CHANGE OF BATON IN AMERICA: Exit the Showman; Enter the Statesman – By Austin Inyang

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Joe Biden
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CHANGE OF BATON IN AMERICA:

Exit the Showman; Enter the Statesman

By Austin Inyang

“Democracy is fragile,’ said the new US President, Joseph Robinette Biden, Jr. at his inauguration speech in Washington, DC on Wednesday, January 20. “But today, democracy has prevailed.”

It was not the peaceful and seamless transfer of power that we’ve come to expect from America in the past, but it was a transfer, fnevertheless.  Biden’s swearing in as the 46th President of the United States brings to a dramatic close a turbulent political season unlike any that has gone before – no thanks to the peculiar brand of politics espoused and promoted by his predecessor, President Donald Trump, which culminated in the unprecedented sacking of the US Capitol, the citadel of American democracy, by Trump’s supporters in response to the former President’s unsupported claims about the recent presidential elections in November 2020. The ceremony itself, Biden said, was a  victory, not for a single candidate or party, but for the cause of democracy, not just in America but around the world.

Indeed, the tone of the change of guards in the world’s most powerful country was set well before the President’s address. Performances by the likes of artists Jon Bon Jovi and Lady Gaga, as well as the young poet Amanda Gorman reminded Americans and the watching world of the pain and grief of a nation suffering the ravages of the Covid 19 pandemic – which has claimed over 400,000 American lives -, an economic recession which has led to massive job losses, and the rise in racial tensions and violence by extremist groups on both the right and the left, but also the glorious promise of America, a nation borne from the human desire for freedom from oppression, for economic opportunity, and for religious liberty.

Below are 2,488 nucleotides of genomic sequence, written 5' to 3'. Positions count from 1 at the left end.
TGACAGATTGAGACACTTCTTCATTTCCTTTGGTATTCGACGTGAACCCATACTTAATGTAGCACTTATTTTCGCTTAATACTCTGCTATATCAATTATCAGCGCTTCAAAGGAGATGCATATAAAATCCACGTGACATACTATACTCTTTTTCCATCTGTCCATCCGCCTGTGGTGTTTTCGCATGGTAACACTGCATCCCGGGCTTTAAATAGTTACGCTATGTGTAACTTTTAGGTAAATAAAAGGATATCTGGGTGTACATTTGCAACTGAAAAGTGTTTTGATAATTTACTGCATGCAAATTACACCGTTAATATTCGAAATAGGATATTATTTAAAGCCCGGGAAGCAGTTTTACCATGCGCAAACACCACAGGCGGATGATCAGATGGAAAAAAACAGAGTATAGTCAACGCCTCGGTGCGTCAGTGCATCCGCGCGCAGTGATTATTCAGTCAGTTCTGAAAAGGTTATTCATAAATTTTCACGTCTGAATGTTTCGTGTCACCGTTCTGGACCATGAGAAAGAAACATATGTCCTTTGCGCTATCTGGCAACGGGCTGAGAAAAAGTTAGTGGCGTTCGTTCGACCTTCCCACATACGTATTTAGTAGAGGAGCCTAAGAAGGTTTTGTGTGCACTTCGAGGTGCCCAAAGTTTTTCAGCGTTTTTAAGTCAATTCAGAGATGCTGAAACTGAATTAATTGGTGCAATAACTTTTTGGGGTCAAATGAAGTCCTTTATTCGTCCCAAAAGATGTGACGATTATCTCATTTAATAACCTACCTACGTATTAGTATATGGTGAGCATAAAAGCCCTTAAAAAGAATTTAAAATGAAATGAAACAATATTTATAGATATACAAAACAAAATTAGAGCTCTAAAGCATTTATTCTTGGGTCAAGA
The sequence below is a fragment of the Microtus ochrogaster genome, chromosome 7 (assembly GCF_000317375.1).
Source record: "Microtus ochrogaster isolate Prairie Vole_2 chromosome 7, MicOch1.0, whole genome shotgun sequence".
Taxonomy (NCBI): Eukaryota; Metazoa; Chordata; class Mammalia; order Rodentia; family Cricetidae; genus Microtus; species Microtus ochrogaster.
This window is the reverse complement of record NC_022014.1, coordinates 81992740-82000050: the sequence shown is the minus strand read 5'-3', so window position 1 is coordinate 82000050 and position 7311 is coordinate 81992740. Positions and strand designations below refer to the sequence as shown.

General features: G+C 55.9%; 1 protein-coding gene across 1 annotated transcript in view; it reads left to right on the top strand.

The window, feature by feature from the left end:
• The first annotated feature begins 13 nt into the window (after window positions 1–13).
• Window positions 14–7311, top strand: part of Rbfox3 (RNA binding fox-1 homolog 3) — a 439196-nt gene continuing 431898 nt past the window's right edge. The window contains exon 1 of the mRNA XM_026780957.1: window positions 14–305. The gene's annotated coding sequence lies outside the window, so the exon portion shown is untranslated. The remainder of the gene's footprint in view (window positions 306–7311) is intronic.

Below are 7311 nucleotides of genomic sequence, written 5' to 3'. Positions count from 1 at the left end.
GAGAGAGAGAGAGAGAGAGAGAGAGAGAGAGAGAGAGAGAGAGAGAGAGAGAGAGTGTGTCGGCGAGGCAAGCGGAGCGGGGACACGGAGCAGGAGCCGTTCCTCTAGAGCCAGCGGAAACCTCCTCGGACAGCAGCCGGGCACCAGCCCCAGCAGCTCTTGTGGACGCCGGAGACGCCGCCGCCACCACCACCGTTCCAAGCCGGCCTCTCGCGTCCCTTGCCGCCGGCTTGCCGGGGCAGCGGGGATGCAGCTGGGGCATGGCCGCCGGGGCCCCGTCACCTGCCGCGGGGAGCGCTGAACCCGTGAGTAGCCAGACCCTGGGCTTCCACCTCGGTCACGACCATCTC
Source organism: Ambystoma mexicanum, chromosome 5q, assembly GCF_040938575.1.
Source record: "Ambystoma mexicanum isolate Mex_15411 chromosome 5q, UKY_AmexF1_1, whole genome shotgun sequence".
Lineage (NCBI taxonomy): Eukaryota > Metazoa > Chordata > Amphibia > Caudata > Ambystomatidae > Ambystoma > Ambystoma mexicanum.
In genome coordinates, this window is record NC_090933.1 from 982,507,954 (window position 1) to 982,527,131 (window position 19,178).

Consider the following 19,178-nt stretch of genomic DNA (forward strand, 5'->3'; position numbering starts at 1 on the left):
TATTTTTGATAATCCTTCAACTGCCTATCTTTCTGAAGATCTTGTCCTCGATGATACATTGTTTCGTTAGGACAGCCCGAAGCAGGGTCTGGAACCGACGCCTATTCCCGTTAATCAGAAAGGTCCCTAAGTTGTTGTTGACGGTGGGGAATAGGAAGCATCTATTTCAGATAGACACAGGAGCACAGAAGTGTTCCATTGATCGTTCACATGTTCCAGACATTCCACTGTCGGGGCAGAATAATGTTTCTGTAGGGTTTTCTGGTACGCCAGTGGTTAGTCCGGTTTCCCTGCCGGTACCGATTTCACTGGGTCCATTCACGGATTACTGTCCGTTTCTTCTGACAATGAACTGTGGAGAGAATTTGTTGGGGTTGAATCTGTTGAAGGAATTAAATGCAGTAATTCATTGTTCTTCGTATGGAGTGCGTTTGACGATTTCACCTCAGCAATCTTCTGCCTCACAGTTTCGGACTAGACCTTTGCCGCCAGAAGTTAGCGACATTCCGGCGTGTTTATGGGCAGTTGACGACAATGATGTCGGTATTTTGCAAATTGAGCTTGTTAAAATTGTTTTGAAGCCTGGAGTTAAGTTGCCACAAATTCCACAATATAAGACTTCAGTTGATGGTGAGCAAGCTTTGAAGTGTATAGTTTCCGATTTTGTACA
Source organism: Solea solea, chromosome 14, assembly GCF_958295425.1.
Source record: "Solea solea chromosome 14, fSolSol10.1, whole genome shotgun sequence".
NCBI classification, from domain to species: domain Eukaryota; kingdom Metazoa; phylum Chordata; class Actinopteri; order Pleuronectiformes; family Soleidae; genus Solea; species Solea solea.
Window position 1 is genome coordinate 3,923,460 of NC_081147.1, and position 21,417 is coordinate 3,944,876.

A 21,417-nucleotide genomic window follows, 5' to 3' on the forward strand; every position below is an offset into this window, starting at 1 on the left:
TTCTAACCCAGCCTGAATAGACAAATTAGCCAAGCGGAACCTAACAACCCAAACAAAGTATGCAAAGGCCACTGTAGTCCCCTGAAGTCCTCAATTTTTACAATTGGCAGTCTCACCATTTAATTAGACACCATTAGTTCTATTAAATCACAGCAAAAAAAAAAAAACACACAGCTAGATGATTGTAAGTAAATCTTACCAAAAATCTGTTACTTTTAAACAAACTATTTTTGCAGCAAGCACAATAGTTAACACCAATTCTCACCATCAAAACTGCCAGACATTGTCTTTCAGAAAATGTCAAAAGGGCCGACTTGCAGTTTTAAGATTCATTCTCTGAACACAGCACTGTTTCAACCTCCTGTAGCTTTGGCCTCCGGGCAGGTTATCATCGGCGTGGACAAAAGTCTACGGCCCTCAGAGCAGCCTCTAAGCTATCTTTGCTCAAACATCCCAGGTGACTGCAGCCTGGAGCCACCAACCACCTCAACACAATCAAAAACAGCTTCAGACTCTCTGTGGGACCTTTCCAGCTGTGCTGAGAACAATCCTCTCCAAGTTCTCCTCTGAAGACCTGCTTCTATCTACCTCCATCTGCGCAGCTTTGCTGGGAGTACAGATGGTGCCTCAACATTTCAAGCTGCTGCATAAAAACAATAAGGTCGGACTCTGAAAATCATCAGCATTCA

The event was also a victory for the cause of gender equality, as it marked the first time a woman was being sworn in as Vice-President. Kamala Harris, who until recently was the junior senator from California, also makes history as the first Black and first Asian person to be in that position in the long and eventful history of the US, as she becomes the country’s 49th VP.

At 78 years of age, Biden also makes history as the oldest-ever US President, and the second adherent of the Catholic faith to be elected into the nation’s highest office (the first being John F. Kennedy back in the early 1960s). For Biden, it is the final lap in a long political journey that began in 1972 when he was surprisingly elected a senator from the state of Delaware at the tender age of 29. It is a journey that has been marked by triumph (such as his successes in the senate, where he served with increasing clout and influence for over three decades, before becoming Vice-President for eight years under former President Barack Obama). But it also been marked by tragedy; shortly after his election, his wife and infant daughter were killed in a car accident in which he and his two sons were injured. In 2015, one of those sons, Beau Biden (who was serving as the attorney-general of Delaware) succumbed to brain cancer at the age of 46. Biden first ran unsuccessfully for the Presidency in 1988, and then in 2008, before being named by Obama as his running mate.  

Nobody – least of all Biden himself – could have foreseen the circumstances under which his dream would finally come to pass. After a contentious election whose results the incumbent refused to accept – coupled with the social and economic impact of the pandemic as well as the polarization of American society -:Biden and Harris have their work cut out for them. How they set about their task will determine the fate of America and rest of the world.

And Biden looks set for the task – going by his first remarks as President, in which he called for unity and a sense of common purpose among Americans. He urged them to reject the extreme partisanship and divisive politics of Pres.  Trump. ” … The answer is not to turn inward, to retreat into competing factions, distrusting those who don’t look like you, or worship like you do, or don’t get their news from the same sources you do. We must end this uncivil war that pits red versus blue. Rural versus urban. Conservative versus liberal. We can do this if we open our souls, instead of harden our hearts.”

It is an admonition his fellow Americans, and its political class, as well as the political class in nations across the world, will do well to heed.

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